Puppypower, I'm not sure you consider visual perception a form of language. How is it by itself a shared form of communication? I'm assuming you don't mean art, but the actual sensory experience itself. It's seems like a big stretch of the normal definition.

I'm not sure what you mean at the end here :"Since we all have DNA and the DNA is very conservative, the natural part of the brain is still there. The subjective part, due to language, is not the same as the DNA part that is connected to natural instinct. Modern humans, since about the time of civilization, have formed a secondary subjective center; ego, that is separate from the primary center; DNA. "

Are you saying that because languages do not use the very same words or grammar, language does not have a biological basis? That ego or the self has no biological basis?
There's a lot of evidence that they do have neurocorrelates, even if there are subjective elements. The most obvious one being that genetic defects, brain injury like strokes or complications of brain surgery, can cause very specific kinds deficits in both language and even the experience of self.
 

Offline cheryl j

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Re: What makes us human?
« Reply #14 on: 16/11/2015 04:09:26 »
Here is a related article: Motor functions of the Brocas region
http://web.mit.edu/HST.722/www/Topics/Speech/Binkofski%202004%20Motor%20aspects%20of%20Broca's%20area.pdf

Abstract
Brocas region in the dominant cerebral hemisphere is known to mediate the production of language but also contributes to
comprehension. This region evolved only in humans and is constituted of Brodmanns areas 44 and 45 in the inferior frontal gyrus.
There is, however, evidence that Brocas region overlaps, at least in part, with the ventral premotor cortex. We summarize the
evidence that the motor related part of Brocas area is localized in the opercular portion of the inferior frontal cortex, mainly in area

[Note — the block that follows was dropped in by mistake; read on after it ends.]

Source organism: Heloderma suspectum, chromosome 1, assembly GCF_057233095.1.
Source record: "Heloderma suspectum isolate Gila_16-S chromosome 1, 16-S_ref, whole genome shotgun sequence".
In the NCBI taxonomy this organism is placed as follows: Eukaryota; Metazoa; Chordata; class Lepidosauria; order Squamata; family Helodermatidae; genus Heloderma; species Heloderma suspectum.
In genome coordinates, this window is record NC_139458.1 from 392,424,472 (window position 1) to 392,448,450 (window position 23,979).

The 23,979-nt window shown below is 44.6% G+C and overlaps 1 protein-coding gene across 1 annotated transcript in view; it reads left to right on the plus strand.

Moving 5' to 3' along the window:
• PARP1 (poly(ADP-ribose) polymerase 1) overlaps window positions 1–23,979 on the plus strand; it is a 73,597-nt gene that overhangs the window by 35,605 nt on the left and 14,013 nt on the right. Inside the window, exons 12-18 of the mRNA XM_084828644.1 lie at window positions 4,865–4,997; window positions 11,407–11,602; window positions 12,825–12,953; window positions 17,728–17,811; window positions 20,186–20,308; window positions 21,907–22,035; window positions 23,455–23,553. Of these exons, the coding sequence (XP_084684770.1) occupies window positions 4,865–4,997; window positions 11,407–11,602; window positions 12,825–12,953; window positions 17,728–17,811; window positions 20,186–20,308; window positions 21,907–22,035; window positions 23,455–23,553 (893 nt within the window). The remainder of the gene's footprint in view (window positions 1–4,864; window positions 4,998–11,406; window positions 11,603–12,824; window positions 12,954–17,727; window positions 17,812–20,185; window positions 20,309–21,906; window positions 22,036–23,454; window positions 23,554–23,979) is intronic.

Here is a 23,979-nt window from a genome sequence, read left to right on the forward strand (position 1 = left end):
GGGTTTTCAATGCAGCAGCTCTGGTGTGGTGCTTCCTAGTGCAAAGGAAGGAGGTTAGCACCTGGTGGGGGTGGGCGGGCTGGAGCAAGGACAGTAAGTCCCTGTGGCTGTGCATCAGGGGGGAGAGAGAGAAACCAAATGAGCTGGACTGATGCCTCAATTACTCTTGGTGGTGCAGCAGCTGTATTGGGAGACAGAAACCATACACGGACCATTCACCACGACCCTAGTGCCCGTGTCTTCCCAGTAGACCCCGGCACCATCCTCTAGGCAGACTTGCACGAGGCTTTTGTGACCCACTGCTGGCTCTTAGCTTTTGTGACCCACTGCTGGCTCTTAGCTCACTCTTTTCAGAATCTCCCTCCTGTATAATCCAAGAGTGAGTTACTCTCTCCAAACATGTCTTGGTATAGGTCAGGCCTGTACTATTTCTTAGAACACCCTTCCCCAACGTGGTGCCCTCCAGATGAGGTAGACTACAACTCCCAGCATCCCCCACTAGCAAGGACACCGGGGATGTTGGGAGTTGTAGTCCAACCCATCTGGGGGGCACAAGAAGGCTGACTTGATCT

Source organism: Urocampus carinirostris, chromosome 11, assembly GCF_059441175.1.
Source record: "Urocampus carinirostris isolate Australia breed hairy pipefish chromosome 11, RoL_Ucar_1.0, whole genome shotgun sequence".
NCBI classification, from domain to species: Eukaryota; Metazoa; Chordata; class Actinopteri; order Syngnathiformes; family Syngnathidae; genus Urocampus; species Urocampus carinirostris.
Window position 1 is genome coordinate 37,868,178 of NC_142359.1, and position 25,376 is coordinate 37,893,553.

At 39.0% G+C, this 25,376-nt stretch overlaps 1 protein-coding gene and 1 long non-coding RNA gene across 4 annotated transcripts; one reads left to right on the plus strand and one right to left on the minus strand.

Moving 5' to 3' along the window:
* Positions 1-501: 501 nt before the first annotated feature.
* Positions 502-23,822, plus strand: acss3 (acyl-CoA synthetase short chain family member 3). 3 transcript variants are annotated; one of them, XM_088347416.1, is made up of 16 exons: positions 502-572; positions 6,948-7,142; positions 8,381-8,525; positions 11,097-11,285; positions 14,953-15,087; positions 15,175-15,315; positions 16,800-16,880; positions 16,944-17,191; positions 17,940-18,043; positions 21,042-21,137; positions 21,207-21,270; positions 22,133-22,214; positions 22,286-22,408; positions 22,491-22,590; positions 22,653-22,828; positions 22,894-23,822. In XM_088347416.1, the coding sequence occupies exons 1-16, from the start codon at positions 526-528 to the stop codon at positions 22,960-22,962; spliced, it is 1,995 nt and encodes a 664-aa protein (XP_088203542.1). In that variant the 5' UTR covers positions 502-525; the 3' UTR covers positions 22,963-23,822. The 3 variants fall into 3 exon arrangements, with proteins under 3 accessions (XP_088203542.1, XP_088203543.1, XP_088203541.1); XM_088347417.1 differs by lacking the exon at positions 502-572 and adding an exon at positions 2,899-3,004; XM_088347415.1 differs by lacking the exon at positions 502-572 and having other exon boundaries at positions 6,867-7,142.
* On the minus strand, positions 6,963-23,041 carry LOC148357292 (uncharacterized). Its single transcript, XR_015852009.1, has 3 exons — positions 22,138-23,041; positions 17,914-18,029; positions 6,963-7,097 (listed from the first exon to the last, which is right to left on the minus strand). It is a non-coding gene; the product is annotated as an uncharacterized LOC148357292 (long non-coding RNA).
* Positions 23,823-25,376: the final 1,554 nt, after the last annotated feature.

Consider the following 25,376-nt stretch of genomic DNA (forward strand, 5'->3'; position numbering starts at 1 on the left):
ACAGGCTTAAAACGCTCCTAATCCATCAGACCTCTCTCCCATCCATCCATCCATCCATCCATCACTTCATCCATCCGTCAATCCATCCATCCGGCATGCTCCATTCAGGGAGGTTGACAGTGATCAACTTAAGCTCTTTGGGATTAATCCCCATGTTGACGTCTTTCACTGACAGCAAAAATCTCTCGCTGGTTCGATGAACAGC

44 of Brodmann. According to our own data, there seems to be a homology between Brodmann area 44 in humans and the monkey
area F5. The non-language related motor functions of Brocas region comprise complex hand movements, associative sensorimotor
learning and sensorimotor integration. Brodmanns  area 44 is also a part of a specialized parieto-premotor network and interacts
significantly with the neighboring premotor areas.
 

Offline alancalverd

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Re: What makes us human?
« Reply #15 on: 16/11/2015 10:44:49 »
To me, it's a more persuasive idea than many, like, say, Steven Pinker's, which basically says that when brains get big and complex, language inevitably poofs into existence.
That's obviously nonsense, as anyone who has studied bird calls will know. It's interesting that species like nightingales with tiny brains seem to have a more complex language than large mammals. And if language means "communication by symbolism" it's pretty clear that bees are as linguistically adept as the United States Air Force  when it comes to specifying a target location.
 

Offline Thebox

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Re: What makes us human?
« Reply #16 on: 16/11/2015 11:23:09 »
Our ability of a higher state of consciousness makes us human,
 

Offline puppypower

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Re: What makes us human?
« Reply #17 on: 16/11/2015 13:06:04 »
Puppypower, I'm not sure you consider visual perception a form of language. How is it by itself a shared form of communication? I'm assuming you don't mean art, but the actual sensory experience itself. It's seems like a big stretch of the normal definition.

I'm not sure what you mean at the end here :"Since we all have DNA and the DNA is very conservative, the natural part of the brain is still there. The subjective part, due to language, is not the same as the DNA part that is connected to natural instinct. Modern humans, since about the time of civilization, have formed a secondary subjective center; ego, that is separate from the primary center; DNA. "

Are you saying that because languages do not use the very same words or grammar, language does not have a biological basis? That ego or the self has no biological basis?
There's a lot of evidence that they do have neurocorrelates, even if there are subjective elements. The most obvious one being that genetic defects, brain injury like strokes or complications of brain surgery, can cause very specific kinds deficits in both language and even the experience of self.

Visual perception uses the light that reflects off objects as the letters of its alphabet. For example, the light reflecting off the cat allows us to see and know this is a cat. The reflected light is like the letters, words, sentence and paragraphs of a visual language. There are three primary colors from which endless colors can be mixed. There are also textures and patterns as part of that language.